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Go for Zucker!

Go for Zucker!

Not rated, 90 min. Directed by Dani Levy. Starring Henry Hübchen, Udo Samel, Hannelore Elsner, Golda Tencer, Steffen Groth, Anja Franke, Sebastian Blomberg.

REVIEWED By Marrit Ingman, Fri., March 31, 2006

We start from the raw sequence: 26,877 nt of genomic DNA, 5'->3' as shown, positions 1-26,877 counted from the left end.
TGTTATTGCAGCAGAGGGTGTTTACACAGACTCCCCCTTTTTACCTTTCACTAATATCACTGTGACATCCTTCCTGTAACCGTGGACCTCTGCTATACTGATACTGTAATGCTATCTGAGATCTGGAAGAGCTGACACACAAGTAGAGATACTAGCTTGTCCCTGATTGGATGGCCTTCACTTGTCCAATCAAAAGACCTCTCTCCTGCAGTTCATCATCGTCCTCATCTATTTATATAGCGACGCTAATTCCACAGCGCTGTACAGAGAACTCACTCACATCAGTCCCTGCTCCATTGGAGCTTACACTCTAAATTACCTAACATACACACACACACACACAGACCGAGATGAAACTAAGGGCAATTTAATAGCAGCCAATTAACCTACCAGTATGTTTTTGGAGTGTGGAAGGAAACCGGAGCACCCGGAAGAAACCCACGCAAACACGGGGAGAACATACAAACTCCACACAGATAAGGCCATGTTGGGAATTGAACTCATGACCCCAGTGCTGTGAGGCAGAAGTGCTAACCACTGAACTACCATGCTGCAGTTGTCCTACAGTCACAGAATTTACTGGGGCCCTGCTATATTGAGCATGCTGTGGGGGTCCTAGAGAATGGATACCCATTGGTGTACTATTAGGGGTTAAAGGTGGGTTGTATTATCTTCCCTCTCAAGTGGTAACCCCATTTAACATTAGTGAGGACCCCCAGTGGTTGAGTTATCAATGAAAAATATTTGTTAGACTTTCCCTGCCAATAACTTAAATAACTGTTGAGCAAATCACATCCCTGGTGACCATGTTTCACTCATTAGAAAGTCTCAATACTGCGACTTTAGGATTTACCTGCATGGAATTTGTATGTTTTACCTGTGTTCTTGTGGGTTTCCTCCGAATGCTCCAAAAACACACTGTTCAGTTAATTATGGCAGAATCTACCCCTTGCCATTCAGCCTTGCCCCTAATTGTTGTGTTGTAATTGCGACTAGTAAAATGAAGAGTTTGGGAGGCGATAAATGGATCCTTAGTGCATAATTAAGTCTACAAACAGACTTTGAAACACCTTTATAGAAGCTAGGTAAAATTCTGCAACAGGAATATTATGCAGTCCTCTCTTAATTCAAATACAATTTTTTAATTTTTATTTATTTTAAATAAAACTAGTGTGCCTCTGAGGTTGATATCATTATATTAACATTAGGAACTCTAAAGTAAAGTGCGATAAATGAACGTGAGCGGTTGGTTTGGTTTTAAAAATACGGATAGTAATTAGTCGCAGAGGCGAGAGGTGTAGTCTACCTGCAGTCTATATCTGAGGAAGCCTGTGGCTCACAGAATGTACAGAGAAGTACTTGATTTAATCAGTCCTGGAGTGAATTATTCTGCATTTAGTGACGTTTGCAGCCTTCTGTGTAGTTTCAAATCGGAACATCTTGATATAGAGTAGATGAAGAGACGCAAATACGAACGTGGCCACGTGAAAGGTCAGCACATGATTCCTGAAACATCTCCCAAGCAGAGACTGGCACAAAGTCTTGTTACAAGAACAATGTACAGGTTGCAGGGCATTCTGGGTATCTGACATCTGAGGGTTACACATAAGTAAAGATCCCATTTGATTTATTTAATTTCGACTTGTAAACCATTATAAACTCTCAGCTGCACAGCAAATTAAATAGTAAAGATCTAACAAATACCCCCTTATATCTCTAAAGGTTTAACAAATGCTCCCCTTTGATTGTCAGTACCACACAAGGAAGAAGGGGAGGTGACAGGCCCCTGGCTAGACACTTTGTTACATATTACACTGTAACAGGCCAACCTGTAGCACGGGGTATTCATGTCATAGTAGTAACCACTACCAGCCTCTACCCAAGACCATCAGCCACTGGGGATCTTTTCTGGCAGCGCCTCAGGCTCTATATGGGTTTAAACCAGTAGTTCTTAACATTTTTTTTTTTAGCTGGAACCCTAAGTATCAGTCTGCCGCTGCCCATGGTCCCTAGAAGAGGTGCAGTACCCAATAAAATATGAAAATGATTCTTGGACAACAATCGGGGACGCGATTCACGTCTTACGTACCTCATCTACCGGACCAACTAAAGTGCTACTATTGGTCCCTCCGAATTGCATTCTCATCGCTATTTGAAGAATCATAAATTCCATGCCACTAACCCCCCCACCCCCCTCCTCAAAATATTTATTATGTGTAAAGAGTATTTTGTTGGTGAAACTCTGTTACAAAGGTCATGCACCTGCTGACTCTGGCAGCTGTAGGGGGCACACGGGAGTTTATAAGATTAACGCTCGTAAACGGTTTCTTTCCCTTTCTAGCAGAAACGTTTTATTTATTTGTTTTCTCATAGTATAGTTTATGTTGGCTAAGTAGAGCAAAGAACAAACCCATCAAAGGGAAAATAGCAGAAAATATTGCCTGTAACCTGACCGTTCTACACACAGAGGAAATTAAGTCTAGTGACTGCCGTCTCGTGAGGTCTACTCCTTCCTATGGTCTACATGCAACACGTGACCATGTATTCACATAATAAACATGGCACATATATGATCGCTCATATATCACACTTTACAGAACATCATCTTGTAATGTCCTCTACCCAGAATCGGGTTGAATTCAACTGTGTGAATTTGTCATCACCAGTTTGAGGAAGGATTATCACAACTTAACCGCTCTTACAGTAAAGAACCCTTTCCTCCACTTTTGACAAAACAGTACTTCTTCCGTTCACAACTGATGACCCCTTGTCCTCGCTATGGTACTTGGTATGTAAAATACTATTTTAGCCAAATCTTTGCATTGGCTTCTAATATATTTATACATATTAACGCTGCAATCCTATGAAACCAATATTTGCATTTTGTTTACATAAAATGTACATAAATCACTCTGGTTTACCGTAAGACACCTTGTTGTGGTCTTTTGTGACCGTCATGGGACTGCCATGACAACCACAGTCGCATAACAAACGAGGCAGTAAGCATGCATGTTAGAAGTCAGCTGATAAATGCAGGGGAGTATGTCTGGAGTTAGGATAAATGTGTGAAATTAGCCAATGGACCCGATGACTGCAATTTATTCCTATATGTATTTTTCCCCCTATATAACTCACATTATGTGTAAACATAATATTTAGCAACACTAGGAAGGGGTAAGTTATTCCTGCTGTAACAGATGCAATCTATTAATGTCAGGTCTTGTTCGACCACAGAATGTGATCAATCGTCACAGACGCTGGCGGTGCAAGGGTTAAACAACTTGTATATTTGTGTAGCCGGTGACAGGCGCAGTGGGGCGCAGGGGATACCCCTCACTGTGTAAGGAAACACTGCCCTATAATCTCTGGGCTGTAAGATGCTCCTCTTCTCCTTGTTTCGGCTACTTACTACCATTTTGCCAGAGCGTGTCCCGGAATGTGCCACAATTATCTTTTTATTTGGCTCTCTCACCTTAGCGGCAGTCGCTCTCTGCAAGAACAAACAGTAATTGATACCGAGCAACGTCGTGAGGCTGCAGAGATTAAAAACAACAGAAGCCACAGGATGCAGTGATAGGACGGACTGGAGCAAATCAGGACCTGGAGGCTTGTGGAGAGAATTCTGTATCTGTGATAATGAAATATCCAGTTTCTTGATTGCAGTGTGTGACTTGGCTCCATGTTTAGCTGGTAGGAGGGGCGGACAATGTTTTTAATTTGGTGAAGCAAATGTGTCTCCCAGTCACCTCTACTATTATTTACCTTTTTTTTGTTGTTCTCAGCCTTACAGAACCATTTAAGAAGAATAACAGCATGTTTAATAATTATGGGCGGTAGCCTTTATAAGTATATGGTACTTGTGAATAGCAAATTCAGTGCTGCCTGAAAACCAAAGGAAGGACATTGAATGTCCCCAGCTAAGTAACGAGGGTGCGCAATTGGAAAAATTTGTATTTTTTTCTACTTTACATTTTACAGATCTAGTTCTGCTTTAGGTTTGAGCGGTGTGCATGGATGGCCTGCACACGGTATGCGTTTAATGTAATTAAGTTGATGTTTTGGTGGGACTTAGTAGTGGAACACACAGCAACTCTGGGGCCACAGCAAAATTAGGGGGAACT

AFS@Dobie “That poor guy,” says one of Jakob Zucker’s nosy neighbors. “He’s had nothing but rotten luck since the wall fell.” “Yeah,” the other agrees. “And he’s a Jew, too!” Indeed, Zucker (Hübchen) is having an eventful week: To win their mother’s inheritance, he and his Orthodox half-brother (Samel) have to sit shiva for a week and resolve their many differences – a particular challenge since Zucker is a pool sharp, a con man, and a brothelier, and the Fifth European Pool Classics are one day away. He doesn’t even have a mezuzah. As the two families collide, the film – which is otherwise a pleasant Euro-farce with a mellow 1970s vibe – dredges its characters’ shared history to explore the challenges of political and personal reunification. Can a Communist brother from the East reconcile with his devout and godly West German brother, or will Zucker be driven into a coma? Or both? (“The wall dividing our family never fell,” the brother notes sadly.) Some reviewers have faulted the film for turning Germany’s complex ideological history into fodder for a slappy family farce, but while the movie is in fact slappy (it’s also perhaps a bit too cutely snappy), it’s not lightweight, and it is typical of German filmmakers’ recent trend of using genre film as a forum for discussing the nation’s postwar legacy. (See also Joyeux Noël, a primarily French but international production with a conventional “war is hell” dramatic storyline that is set in the foxholes of World War I but is “about” everything that’s happened since.) As a comedy, Zucker is pleasant and spry but not truly exceptional. Hübchen is fine as the film’s lovable screwup, rumpled and exasperated by how the demands of history have befallen him. We see Judaic life and ritual through his stubbornly secular and self-interested eyes, so brother Samuel’s family appears cartoonishly über-Jewish; viewers may read this as a fault in the film, but Levy’s intention is probably to prove how marginalized Judaism is in modern Germany, despite ostensible decades of healing since the Holocaust. It’s not quite masterful enough to achieve all its goals, but Zucker is undeniably ambitious despite its relatively lowbrow and farcical approach.
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